Cover: What Is Good and Why: The Ethics of Well-Being, from Harvard University PressCover: What Is Good and Why in PAPERBACK

What Is Good and Why

The Ethics of Well-Being

Add to Cart

Product Details

PAPERBACK

$37.00 • £29.95 • €33.50

ISBN 9780674032378

Publication Date: 05/15/2009

Trade

304 pages

6-1/8 x 9-1/4 inches

World

The view [Kraut] develops, while having affinities with other recent work, is nevertheless substantially original and worked out in impressive detail.—Guy Kahane, The Times Higher Education Supplement

Have Rawls and Nozick met their match? The titans of late-twentieth-century social philosophy do indeed find an acute critic—and possible successor—in Kraut. For in this groundbreaking inquiry into the nature of goodness, Kraut exposes the inadequacy of all previous ethical thinking, including Rawls’ and Nozick’s. Kraut is particularly thorough in his demolition of the cognitive theory that requires each individual to construct his or her own definition of the good. Because good must mean good for, Kraut argues, human good finally entails whatever fosters human flourishing, a flourishing that almost everyone can recognize and agree on… Religious-minded readers may protest that Kraut metaphysically impoverishes human goodness when he explicitly rejects immortality. But many other readers will praise him for enriching contemporary dialogue about fundamental ethical questions. An essential acquisition in social philosophy.—Bryce Christensen, Booklist (starred review)

Offers an original, persuasive, and substantial defense of an Aristotelian approach to ethics for today. His central claim is that all good practical arguments in ethics rest on claims about what is good or bad for someone. Like utilitarianism, Kraut places good at the heart of morality—but without what he regards as its misplaced emphasis on desire satisfaction, quantification, or maximization. Like Kantianism, Kraut recognizes the importance of considerations of duty and justice—but without what he regards as its failure to ground them in harm and benefit to others. Kraut situates his approach within contemporary discussions of ethical theory, considering, for example, John Rawls, Thomas Nagel, T. M. Scanlon, James Griffin, and Joseph Raz, as well as older theorists such as Jeremy Bentham, J. S. Mill, Henry Sidgwick, G. E. Moore, and W. D. Ross. This approach gives his work depth and relevance, though he discusses few in detail. In summary, this volume offers a robust defense of a non-Kantian, nonutilitarian approach to ethics.—H. Oberdiek, Choice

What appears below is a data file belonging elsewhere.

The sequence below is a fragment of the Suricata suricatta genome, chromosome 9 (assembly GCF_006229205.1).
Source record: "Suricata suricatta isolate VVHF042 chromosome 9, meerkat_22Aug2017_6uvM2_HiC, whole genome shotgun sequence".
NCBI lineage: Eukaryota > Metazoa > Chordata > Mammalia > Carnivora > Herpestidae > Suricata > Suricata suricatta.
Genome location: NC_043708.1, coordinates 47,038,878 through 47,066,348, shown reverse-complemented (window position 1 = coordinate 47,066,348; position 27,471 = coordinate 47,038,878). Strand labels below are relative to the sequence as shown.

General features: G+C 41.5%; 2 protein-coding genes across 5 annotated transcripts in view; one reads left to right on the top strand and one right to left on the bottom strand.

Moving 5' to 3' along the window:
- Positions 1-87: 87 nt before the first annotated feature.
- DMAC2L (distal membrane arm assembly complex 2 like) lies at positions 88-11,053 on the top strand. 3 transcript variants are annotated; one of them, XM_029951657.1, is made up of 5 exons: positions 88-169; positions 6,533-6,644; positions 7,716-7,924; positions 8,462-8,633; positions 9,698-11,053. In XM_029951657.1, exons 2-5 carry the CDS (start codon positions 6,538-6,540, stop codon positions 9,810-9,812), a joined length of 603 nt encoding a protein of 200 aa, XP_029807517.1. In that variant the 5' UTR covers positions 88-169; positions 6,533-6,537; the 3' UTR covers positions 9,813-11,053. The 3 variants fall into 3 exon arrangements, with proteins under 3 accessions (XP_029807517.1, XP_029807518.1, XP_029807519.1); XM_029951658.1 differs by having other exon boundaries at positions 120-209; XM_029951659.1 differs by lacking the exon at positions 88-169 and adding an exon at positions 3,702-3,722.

Continuing in the tradition of Socrates and Plato, Kraut seeks to examine the nature of ‘goodness’ and proposes that ’we should ask what we commit ourselves to when we call something good for someone… According to Kraut, goodness is not a mind-constructed value, nor is it related to moral concepts such as right and wrong. Instead, it is based on existent world values. These values all contain similar characteristics that add to our cognitive, social, and physical well-being. Through coherent writing and familiar examples, Kraut does a wonderful job of showing that what is good does not require abstract analysis but can instead be found by combining common sense and rationality.—Scott Duimstra, Library Journal

Kraut’s account fills a wide gap in the literature. What is Good and Why is a superb work, one that should have long-lasting influence.—Samuel Freeman, University of Pennsylvania

What is Good and Why is filled not just with clearly expressed and compelling philosophical arguments, but with a lot of sound practical wisdom. It is enjoyable, enlightening, and also quite revolutionary. It deserves—and will benefit—a very wide readership.—C. D. C. Reeve, author of Love’s Confusions

From Our Blog

Jacket: The Condemnation of Blackness: Race, Crime, and the Making of Modern Urban America, by Khalil Gibran Muhammad, from Harvard University Press

“Predictive Policing” and Racial Profiling

While technology used in policing has improved, it hasn’t progressed, says Khalil Gibran Muhammad, if racial biases are built into those new technologies. This excerpt from his book, The Condemnation of Blackness: Race, Crime, and the Making of Modern Urban America, shows that for the reform called for by the current protests against systemic racism and racially-biased policing to be fulfilled, the police—especially those at the top—will need to change their pre-programmed views on race and the way they see the Black citizens they are supposed to “serve and protect.”